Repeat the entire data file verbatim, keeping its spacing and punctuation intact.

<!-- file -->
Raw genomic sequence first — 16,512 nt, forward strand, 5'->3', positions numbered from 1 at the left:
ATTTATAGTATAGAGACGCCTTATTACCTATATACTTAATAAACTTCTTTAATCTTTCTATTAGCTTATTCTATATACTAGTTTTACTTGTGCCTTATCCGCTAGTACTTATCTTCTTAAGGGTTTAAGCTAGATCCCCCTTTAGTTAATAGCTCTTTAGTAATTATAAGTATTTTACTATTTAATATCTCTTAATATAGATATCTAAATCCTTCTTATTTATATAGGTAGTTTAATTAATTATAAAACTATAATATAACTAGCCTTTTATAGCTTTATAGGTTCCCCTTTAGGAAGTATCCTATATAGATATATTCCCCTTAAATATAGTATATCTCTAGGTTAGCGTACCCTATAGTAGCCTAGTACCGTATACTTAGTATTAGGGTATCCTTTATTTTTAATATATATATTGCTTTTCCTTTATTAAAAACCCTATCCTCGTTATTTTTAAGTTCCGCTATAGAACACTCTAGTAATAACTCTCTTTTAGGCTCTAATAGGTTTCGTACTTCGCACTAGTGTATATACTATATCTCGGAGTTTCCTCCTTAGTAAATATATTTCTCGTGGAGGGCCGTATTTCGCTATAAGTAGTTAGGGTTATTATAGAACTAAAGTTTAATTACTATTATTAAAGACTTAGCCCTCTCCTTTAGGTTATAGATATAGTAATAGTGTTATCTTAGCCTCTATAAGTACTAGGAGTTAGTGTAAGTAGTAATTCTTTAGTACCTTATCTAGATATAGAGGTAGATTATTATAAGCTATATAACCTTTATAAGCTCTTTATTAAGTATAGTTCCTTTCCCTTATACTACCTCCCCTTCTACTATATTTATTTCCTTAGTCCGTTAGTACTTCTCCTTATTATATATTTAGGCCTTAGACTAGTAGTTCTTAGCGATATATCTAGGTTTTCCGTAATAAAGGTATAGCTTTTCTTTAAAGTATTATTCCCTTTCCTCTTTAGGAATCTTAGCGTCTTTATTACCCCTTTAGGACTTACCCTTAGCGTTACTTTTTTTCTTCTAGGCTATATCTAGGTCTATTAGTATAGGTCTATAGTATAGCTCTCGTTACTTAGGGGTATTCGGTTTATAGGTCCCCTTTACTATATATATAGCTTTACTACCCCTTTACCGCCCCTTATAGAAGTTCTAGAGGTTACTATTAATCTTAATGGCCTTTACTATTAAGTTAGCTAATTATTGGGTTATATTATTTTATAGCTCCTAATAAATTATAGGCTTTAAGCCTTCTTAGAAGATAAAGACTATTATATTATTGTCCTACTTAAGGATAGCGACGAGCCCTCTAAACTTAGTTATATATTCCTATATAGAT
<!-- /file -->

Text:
Raw genomic sequence first — 16,512 nt, forward strand, 5'->3', positions numbered from 1 at the left:
ATTTATAGTATAGAGACGCCTTATTACCTATATACTTAATAAACTTCTTTAATCTTTCTATTAGCTTATTCTATATACTAGTTTTACTTGTGCCTTATCCGCTAGTACTTATCTTCTTAAGGGTTTAAGCTAGATCCCCCTTTAGTTAATAGCTCTTTAGTAATTATAAGTATTTTACTATTTAATATCTCTTAATATAGATATCTAAATCCTTCTTATTTATATAGGTAGTTTAATTAATTATAAAACTATAATATAACTAGCCTTTTATAGCTTTATAGGTTCCCCTTTAGGAAGTATCCTATATAGATATATTCCCCTTAAATATAGTATATCTCTAGGTTAGCGTACCCTATAGTAGCCTAGTACCGTATACTTAGTATTAGGGTATCCTTTATTTTTAATATATATATTGCTTTTCCTTTATTAAAAACCCTATCCTCGTTATTTTTAAGTTCCGCTATAGAACACTCTAGTAATAACTCTCTTTTAGGCTCTAATAGGTTTCGTACTTCGCACTAGTGTATATACTATATCTCGGAGTTTCCTCCTTAGTAAATATATTTCTCGTGGAGGGCCGTATTTCGCTATAAGTAGTTAGGGTTATTATAGAACTAAAGTTTAATTACTATTATTAAAGACTTAGCCCTCTCCTTTAGGTTATAGATATAGTAATAGTGTTATCTTAGCCTCTATAAGTACTAGGAGTTAGTGTAAGTAGTAATTCTTTAGTACCTTATCTAGATATAGAGGTAGATTATTATAAGCTATATAACCTTTATAAGCTCTTTATTAAGTATAGTTCCTTTCCCTTATACTACCTCCCCTTCTACTATATTTATTTCCTTAGTCCGTTAGTACTTCTCCTTATTATATATTTAGGCCTTAGACTAGTAGTTCTTAGCGATATATCTAGGTTTTCCGTAATAAAGGTATAGCTTTTCTTTAAAGTATTATTCCCTTTCCTCTTTAGGAATCTTAGCGTCTTTATTACCCCTTTAGGACTTACCCTTAGCGTTACTTTTTTTCTTCTAGGCTATATCTAGGTCTATTAGTATAGGTCTATAGTATAGCTCTCGTTACTTAGGGGTATTCGGTTTATAGGTCCCCTTTACTATATATATAGCTTTACTACCCCTTTACCGCCCCTTATAGAAGTTCTAGAGGTTACTATTAATCTTAATGGCCTTTACTATTAAGTTAGCTAATTATTGGGTTATATTATTTTATAGCTCCTAATAAATTATAGGCTTTAAGCCTTCTTAGAAGATAAAGACTATTATATTATTGTCCTACTTAAGGATAGCGACGAGCCCTCTAAACTTAGTTATATATTCCTATATAGAT